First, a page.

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Is COVID Going To Prompt The Rise Of Small-House Models For Senior Living?

Is COVID Going To Prompt The Rise Of Small House Models For Senior Living

The pandemic has caused upheaval for many people and industries. Much is being questioned in terms of how we interact with one another and our environment – the ways of living being a notable one. Emerging senior living trends brought on by COVID-19 beg the question of whether Small-House models may be on the rise, as it could be a way to overcome some of the challenges communities are currently faced with.  

While we’re waiting for a vaccine and looking for ways to protect the most vulnerable people in our society, the pandemic has shed light on how traditional community setups may prove problematic in the future. Unfortunately, their typical group nature has made it hard for life to continue as usual, and there’s a definite need for evolution to take place. 

Small-House models provide more autonomy and independence between living units, and spatial planning makes it easier to continue as normal. To date, the model has been very successful on the west coast of the United States. 

Typically, the homes are licensed for anywhere between 6 to 12 residents with high acuity. The staffing model is a bit different and sometimes can have live-in staff members and gig workers.

This model continues its pace across the country and provides an alternative to the much larger senior living communities. Could it be a permanent fixture in the future of senior living?

Why The Need For Evolution Of Housing Models In The Face Of COVID-19

Larger communities that house a greater number of residents and employ a bigger staff contingent are understandably at a higher risk of the virus being introduced. Because people are in closer quarters, there’s also more potential for it to spread.   

Senior Living Trends

Senior Living Trends – Rise In The Small-House Model?

In comparison, the less congregate nature of Small-House models makes them appealing given the uncertainties of the pandemic. Executive Directors don’t have the typical concerns involved with bringing large groups of residents together, because spaces are divided into smaller sections to house fewer seniors.

I Advance Senior Care, a part of the Institute for Advancement of Senior Care, goes into the details of what the parameters for a Small-House setup might look like for the community, its residents, and employees. In digging into some of the main characteristics outlined, it’s evident that the focus is smaller groups, providing autonomy and dignity.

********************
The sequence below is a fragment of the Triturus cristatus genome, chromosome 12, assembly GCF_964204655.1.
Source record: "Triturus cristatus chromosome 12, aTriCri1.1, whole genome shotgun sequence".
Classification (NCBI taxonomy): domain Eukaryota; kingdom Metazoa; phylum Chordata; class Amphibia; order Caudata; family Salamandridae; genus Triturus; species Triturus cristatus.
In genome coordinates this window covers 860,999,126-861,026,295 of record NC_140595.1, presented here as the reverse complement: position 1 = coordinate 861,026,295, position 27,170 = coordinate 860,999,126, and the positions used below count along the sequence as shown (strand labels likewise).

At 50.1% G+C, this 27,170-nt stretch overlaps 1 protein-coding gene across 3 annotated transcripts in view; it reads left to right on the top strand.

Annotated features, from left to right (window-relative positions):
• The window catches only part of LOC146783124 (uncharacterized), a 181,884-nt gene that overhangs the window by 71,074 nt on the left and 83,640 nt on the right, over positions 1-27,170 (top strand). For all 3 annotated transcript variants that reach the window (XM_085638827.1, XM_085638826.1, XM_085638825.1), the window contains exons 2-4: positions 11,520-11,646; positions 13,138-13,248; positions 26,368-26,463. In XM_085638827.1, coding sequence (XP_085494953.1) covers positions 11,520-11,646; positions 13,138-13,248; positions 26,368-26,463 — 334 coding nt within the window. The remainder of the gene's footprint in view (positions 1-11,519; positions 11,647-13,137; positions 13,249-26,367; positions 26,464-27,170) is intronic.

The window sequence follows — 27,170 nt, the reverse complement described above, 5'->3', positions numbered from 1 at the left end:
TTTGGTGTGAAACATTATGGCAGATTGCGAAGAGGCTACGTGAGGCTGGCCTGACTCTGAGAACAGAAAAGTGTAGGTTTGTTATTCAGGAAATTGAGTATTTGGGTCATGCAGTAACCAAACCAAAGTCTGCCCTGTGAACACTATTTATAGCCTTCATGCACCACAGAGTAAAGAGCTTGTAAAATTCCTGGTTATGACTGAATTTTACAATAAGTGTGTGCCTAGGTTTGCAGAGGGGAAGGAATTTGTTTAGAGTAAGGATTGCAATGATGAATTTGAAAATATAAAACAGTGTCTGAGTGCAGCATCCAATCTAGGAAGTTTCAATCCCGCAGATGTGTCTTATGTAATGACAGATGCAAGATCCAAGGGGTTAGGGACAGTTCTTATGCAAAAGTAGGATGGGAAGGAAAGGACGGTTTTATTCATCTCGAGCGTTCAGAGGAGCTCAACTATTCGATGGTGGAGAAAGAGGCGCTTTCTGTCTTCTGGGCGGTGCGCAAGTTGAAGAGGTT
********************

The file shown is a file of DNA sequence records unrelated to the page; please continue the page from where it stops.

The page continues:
Housing units are small, self-contained homes or communal apartments for between 6 and 14 people. Residents have their own rooms and care is provided by highly trained staff who are organized and dedicated to what they do.

These employees are ‘universal workers’. Instead of employing several professionals to deliver services and enter and exit the community daily, a multi-skilled person who is trained in a variety of related health services is hired. Given the current times, this is a useful concept as the spread of the virus can be better contained.

A Solution To Costs and Land Space: The Vertical Model

Small-House Model For Senior Living

While the Small-House model already exists and has seen success (take a look at the Green House Project), it’s expected that senior living trends are going to show a rise in architects and developers picking up this design going forward. 

They are by no means taken from a cookie-cutter approach and the layouts of these homes will vary. Although Small-House communities might resemble single-family homes at the moment, there are many ways that the concept can develop. For example, the communities could be rural or suburban. One model that is expected to become popular is the vertical model.

This model would entail architects designing the Small-House communities vertically in a multi-story fashion. The alternative, the single-story residence, takes up more ground space and is more costly. A vertical model would allow developers to make better use of less land, which could also translate to lower costs for residents. 

Both scenarios would allow the senior residents to live in a space with a private bathroom and bedroom. There would also be decentralized dining, unlike the dining halls in the traditional homes. Measures to slow the spread of a virus could be implemented easily in single and multi-story layouts.

Challenges The Model May Face

Although the vertical model may translate to lower costs for residents, the price is still likely to be higher than at traditional communities. If the Small-House community focuses on specializations, such as assisted living or memory care, expectations are that the costs will be even higher. 

The reason for this is because architects and developers will need to engage in meticulous spacial planning while building in creative flair. It’s not bad news though, as the homes are set to focus on relationships and replicating a homely feel.  

Although the model has continued success on the West Coast and is continuing to draw interest in senior living trends, another big challenge might be licensing. The product isn’t as straightforward as its traditional counterpart, so regulators might not understand the model and how it fits into senior care. It will require education and adaption as the demand increases.

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